FOR IMMEDIATE RELEASE:
MONDAY - June 14, 2010
TENNESSEE MAN CONVICTED AFTER TRIAL IN
$20 MILLION INVESTMENT FRAUD SCHEME
RALEIGH - United States Attorney George E.B. Holding announced that a jury convicted JOHN KENT COLVIN, 54, of Nashville, Tennessee, of a conspiracy to commit mail fraud and five counts of mail fraud. The jury returned its verdict Friday following a two-week trial in federal court before Senior United States District Judge W. Earl Britt and United States District Judge James C. Dever, III.
COLVIN, a former insurance agent, met co-conspirator Scott Hollenbeck while both were working for Merchant Capital, LLC, in Brentwood, Tennessee. The two men thereafter began soliciting investments, primarily from unsophisticated individual investors in North Carolina, in various “funds” and “programs” called Webb Group, Franklin Asset Exchange, and Disciples Trust. In soliciting these investments, COLVIN and Hollenbeck falsely told victims their money would be invested in name-brand companies and was insured by a surety bond program. Hollenbeck and COLVIN collected a total of more than $20 million from victims during 2003 and 2004.
In fact, COLVIN arranged for most of the victims’ money – approximately $17 million -- to be sent to BMP Investments, Inc., an entity involved in developing a coal mine in Montana. BMP failed to repay the money. COLVIN also helped arrange for a liability policy used by Hollenbeck to continue the false representations to victims concerning insurance.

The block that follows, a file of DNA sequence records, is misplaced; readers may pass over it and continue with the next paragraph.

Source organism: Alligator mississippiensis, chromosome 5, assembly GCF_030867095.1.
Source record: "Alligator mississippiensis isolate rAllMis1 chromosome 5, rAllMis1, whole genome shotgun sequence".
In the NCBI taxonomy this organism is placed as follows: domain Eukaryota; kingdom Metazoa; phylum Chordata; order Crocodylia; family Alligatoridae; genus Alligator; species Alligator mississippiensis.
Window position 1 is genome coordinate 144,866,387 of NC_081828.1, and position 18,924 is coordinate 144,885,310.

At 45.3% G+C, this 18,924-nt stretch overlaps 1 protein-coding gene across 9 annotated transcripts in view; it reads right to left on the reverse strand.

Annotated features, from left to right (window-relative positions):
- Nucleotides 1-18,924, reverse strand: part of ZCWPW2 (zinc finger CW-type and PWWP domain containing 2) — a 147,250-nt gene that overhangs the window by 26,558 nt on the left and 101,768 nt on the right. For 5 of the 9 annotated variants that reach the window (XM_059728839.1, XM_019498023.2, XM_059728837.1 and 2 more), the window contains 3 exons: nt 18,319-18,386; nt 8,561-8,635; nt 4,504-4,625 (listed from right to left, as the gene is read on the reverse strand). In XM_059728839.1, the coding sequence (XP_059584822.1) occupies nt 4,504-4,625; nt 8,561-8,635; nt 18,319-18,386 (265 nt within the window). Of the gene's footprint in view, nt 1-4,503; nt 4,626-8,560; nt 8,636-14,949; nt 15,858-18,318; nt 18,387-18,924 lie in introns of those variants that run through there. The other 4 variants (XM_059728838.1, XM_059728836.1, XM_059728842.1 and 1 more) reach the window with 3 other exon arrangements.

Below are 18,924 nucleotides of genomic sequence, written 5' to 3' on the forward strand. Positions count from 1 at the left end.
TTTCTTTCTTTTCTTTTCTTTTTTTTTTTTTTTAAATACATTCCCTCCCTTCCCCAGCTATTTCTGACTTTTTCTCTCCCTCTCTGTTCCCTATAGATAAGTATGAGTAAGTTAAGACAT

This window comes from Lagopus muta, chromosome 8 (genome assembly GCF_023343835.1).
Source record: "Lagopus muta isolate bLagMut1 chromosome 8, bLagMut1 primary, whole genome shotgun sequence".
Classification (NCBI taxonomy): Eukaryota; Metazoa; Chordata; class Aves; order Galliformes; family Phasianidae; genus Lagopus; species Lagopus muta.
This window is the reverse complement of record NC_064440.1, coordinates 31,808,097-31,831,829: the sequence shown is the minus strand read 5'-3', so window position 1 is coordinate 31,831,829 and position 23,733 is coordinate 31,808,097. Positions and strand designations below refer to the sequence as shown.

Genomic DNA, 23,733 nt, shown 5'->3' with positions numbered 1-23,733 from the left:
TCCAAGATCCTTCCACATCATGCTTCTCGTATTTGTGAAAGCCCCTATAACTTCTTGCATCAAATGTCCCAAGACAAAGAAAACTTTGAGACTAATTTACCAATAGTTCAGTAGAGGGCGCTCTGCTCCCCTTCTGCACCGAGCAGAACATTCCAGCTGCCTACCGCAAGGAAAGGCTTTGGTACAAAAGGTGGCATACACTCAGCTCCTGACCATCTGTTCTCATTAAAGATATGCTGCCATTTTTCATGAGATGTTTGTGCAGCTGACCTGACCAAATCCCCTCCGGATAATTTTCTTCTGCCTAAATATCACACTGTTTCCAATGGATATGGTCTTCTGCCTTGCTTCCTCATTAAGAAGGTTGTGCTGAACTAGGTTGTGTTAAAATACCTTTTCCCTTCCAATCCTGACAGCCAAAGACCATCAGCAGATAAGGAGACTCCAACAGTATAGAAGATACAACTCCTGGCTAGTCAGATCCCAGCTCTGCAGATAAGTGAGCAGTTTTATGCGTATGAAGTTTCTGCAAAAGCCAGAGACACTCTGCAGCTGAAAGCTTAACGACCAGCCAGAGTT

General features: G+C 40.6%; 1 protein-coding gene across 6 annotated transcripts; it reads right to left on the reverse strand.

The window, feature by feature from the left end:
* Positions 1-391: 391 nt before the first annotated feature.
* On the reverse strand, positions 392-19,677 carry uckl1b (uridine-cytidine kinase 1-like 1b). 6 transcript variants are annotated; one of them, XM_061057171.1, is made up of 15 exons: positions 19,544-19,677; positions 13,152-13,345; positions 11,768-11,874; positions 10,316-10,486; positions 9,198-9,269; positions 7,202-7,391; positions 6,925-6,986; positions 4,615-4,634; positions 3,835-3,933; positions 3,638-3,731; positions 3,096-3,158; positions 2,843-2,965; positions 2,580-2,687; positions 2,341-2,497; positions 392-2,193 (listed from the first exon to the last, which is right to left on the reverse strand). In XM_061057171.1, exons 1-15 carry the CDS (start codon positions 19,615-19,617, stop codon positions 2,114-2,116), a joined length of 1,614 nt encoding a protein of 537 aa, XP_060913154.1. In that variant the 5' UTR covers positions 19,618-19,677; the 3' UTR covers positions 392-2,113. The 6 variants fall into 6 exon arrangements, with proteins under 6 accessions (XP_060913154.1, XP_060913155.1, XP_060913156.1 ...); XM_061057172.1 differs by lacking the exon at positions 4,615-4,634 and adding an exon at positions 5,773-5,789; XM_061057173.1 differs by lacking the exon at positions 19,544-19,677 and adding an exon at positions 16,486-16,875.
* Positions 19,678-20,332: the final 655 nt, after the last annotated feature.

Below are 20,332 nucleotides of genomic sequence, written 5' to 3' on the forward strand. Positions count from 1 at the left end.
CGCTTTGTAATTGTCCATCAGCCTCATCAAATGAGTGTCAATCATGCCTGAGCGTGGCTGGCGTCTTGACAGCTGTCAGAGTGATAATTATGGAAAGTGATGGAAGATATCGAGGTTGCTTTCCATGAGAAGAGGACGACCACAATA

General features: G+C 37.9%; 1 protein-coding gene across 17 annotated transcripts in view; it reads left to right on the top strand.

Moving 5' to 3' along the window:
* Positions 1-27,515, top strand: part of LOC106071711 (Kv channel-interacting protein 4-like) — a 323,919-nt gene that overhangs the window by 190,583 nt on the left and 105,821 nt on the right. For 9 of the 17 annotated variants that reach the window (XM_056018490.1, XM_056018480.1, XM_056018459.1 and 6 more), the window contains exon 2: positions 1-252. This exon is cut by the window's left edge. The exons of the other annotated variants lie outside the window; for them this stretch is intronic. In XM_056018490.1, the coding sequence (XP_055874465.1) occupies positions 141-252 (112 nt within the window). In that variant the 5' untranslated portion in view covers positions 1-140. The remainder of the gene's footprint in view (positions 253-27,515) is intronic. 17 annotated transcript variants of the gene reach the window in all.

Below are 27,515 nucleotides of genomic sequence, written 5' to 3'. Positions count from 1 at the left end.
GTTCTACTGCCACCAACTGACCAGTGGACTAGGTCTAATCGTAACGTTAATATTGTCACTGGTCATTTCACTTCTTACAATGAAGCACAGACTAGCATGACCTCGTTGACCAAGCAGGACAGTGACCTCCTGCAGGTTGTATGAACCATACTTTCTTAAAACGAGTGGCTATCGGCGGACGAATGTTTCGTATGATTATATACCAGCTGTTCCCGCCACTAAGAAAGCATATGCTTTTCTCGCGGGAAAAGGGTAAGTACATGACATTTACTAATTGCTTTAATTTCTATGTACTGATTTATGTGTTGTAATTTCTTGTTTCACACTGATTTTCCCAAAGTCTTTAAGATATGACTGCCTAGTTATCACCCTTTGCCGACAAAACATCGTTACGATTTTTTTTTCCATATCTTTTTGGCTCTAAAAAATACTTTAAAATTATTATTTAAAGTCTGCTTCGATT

COLVIN’S profits from the scheme came in large part from commissions based on the money provided to BMP. COLVIN retained approximately $1.5 million in commissions over a two-year period, and forwarded an additional $1 million to Hollenbeck. Evidence at trial also demonstrated that COLVIN expected a much larger pay-out upon a success of the mining venture.
“This sophisticated investment fraud scheme caused substantial harm to individuals in North Carolina and elsewhere – and this verdict is a just one,” said United States Attorney George E. B. Holding. “In order to guard against such schemes, citizens are reminded that, if an investment seems too good to be true, it almost certainly is.”
COLVIN was taken into custody following the jury’s verdict. Sentencing is set for September, 2010.
Investigation of the case was conducted by the United States Postal Inspection Service, the Federal Bureau of Investigation, and the Internal Revenue Service – Criminal Investigation. The case is being handled by the Economic Crimes Section of the U.S. Attorney’s Office, with Assistant United States Attorneys Clay C. Wheeler and David A. Bragdon prosecuting the case for the government.
News releases are available on the U. S. Attorney’s web page at www.usdoj.gov/usao/nce within 48 hours of release.